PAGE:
Even if Martha Coakley manages to win Tuesday’s Massachusetts special election, she’ll come out of the race a loser. Not since Grady Little gave away the American League pennant to the Yankees in 2003 has New England witnessed this level of ineptitude. Actually, that Red Sox reference would probably sail right over Coakley’s head, when you consider that just the other day she told a gobsmacked radio host that Curt Schilling — who’s endorsed her GOP opponent, Scott Brown — was a “Yankee fan.” It was just the latest in a series of blunders that have helped Coakley blow a 30-point lead over Brown and now have her on the verge of losing what Massachusetts Democrats consider their birthright: the U.S. Senate seat Ted Kennedy held for 46 years.
But Coakley’s sorry performance reveals a dirty little secret about Bay State politics: Yes, Massachusetts may be “one of the most enthusiastically Democratic states in the country,” as Adam Nagourney recently described it in the Times, but Massachusetts also boasts one of the most hackish state Democratic parties in America — in other words, just the sort of party that would produce a Martha Coakley. And, in a way, the person to blame for the party’s pathetic condition is Teddy himself.
Granted, it’s not as though Kennedy deliberately tried to sabotage Massachusetts Democrats. In addition to being the Lion of the Senate, he was the Lion of the Massachusetts Democratic Party, serving as a mentor to — plus fund-raiser and campaigner for — countless lower-wattage Democrats back home. But when one guy occupies one of the state’s top three offices for nearly half a century, it’s all but inevitable that political sclerosis will set in. And that’s what happened in Massachusetts, as generations of bright and promising young Democrats there were forced to temper their ambitions and bide their time until Teddy — and later, John Kerry, who’s held the state’s other Senate seat for going on a quarter century now — moved on to something else. Which, of course, they never did. Indeed, while Kennedy and Kerry’s outsize presence on the national political stage probably made people in Utah think of Massachusetts as Gomorrah on the Bay, it’s important to remember that from 1991 until 2007, Massachusetts’s governors were Republicans — despite the fact that Democrats enjoy a three-to-one registration advantage in the state.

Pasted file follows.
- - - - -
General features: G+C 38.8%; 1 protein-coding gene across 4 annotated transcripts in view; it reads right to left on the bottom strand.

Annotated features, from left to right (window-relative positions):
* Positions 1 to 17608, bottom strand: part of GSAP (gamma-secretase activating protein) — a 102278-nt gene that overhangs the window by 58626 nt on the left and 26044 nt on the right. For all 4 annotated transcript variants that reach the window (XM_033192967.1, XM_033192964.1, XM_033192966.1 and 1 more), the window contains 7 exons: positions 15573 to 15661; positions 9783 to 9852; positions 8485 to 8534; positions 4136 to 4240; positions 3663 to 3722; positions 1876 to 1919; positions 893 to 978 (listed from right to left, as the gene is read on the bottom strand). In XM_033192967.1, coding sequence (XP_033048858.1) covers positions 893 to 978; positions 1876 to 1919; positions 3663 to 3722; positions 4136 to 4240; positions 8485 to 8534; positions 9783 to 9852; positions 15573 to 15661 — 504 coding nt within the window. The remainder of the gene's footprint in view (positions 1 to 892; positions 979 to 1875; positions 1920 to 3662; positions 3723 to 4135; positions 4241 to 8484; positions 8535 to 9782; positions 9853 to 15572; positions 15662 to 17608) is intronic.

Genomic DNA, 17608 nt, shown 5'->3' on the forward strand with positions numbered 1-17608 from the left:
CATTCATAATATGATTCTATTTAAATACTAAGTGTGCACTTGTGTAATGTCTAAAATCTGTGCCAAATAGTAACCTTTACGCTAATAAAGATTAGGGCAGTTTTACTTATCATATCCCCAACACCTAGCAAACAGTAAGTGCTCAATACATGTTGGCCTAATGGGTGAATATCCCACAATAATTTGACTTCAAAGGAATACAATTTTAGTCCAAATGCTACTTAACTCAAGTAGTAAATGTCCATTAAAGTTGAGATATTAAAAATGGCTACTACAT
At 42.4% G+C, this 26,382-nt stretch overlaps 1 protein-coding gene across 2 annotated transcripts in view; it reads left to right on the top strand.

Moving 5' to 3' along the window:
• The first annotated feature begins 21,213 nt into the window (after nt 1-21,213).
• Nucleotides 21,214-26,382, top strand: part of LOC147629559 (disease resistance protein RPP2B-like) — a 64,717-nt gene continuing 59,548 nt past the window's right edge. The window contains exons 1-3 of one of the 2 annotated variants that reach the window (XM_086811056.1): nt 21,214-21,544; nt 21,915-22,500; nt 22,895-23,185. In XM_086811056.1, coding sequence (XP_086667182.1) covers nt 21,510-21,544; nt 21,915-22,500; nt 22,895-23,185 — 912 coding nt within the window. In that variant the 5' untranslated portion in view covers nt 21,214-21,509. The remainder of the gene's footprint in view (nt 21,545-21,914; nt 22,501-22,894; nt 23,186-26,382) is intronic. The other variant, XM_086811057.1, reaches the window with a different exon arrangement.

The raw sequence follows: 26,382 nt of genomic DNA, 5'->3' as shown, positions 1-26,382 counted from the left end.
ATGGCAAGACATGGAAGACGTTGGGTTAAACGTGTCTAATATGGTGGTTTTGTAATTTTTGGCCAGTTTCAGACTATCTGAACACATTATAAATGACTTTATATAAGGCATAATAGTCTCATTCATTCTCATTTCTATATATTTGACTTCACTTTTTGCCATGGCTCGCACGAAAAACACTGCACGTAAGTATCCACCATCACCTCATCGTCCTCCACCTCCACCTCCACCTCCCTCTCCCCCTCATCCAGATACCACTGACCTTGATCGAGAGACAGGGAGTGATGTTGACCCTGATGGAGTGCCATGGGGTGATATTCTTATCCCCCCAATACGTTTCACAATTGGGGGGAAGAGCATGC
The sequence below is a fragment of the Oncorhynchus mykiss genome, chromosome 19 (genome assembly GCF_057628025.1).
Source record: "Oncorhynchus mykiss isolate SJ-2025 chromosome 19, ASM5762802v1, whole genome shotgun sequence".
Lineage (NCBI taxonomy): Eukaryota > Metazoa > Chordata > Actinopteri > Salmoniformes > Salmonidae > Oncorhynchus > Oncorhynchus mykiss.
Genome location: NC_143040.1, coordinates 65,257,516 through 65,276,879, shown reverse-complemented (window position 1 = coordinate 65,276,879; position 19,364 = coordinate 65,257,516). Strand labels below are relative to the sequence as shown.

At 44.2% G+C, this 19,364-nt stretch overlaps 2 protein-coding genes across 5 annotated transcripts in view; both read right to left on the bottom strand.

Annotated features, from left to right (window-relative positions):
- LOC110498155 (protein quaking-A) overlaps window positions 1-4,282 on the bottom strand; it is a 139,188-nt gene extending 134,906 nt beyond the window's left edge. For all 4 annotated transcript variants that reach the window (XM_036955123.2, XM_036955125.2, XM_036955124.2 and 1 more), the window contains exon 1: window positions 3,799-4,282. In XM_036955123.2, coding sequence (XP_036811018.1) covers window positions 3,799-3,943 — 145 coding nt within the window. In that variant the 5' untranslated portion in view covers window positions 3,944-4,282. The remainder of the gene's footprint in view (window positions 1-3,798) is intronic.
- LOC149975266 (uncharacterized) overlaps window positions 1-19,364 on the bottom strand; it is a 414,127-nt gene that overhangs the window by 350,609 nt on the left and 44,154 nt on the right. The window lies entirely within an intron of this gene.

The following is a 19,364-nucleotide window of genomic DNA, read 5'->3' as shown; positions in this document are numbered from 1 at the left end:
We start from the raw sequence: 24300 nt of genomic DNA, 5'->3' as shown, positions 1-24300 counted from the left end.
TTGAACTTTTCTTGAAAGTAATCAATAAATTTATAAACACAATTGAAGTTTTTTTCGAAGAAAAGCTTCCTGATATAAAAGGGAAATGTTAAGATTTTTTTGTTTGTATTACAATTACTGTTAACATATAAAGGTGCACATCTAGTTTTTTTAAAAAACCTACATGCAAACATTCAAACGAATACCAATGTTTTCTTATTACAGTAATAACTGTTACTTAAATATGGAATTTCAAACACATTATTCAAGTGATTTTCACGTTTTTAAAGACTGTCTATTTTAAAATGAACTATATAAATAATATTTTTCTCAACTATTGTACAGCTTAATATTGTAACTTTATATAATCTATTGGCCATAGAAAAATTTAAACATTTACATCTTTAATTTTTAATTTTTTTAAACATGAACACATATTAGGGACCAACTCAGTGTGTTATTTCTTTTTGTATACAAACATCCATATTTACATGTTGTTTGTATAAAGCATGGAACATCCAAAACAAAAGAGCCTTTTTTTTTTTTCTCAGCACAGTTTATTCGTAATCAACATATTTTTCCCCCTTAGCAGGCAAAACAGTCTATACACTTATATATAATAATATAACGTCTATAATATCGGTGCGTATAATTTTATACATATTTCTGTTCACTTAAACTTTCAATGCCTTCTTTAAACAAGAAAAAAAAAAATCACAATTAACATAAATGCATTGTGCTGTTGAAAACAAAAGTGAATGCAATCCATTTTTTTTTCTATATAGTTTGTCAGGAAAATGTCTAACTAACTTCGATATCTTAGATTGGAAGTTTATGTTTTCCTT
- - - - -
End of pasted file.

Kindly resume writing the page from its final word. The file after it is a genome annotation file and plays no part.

There’s no better illustration of the Massachusetts Democratic Party’s decrepitude than its state legislators. For most state parties, the legislature is an incubator for political talent and the place to develop a deep political bench, but for Massachusetts Democrats, it’s been a breeding ground for pathological behavior and corruption. The last three speakers of the Massachusetts House of Representatives — Democrats all in a legislative body their party has now controlled for 55 years — have had to resign because of scandals that resulted in their indictments. Meanwhile, over in the State Senate, in the last two years, one Democrat lost his job after being arrested for sexual assault; another was forced from office after FBI surveillance cameras caught her stuffing a $1,000 bribe into her bra; and a third (and my personal favorite) recently bid the Senate adieu after a three-month stretch during which he was involved in a hit-and-run car crash that injured a 13-year-old boy, failed a breathalyzer test he had to take as part of the house arrest he was under stemming from the hit-and-run, and then tried to blame the failed test on the alcohol in his toothpaste — an explanation the judge rejected in sending him to jail, which finally led to his resignation.
It was from this talent pool that Martha Coakley emerged to become Massachusetts attorney general and now her party’s nominee for the U.S. Senate. So, while the second-guessing has already begun about how Massachusetts Democrats could nominate a candidate as lame as Coakley, it’s worth remembering that she actually bested three challengers in the Democratic primary last December. If those three couldn’t even beat Coakley, why does anyone think they could have beaten Brown? Democrats in Massachusetts are shocked and dismayed that Coakley could lose what many call, in reverential tones, “the Kennedy seat.” But over five decades, Kennedy may have done his work too well.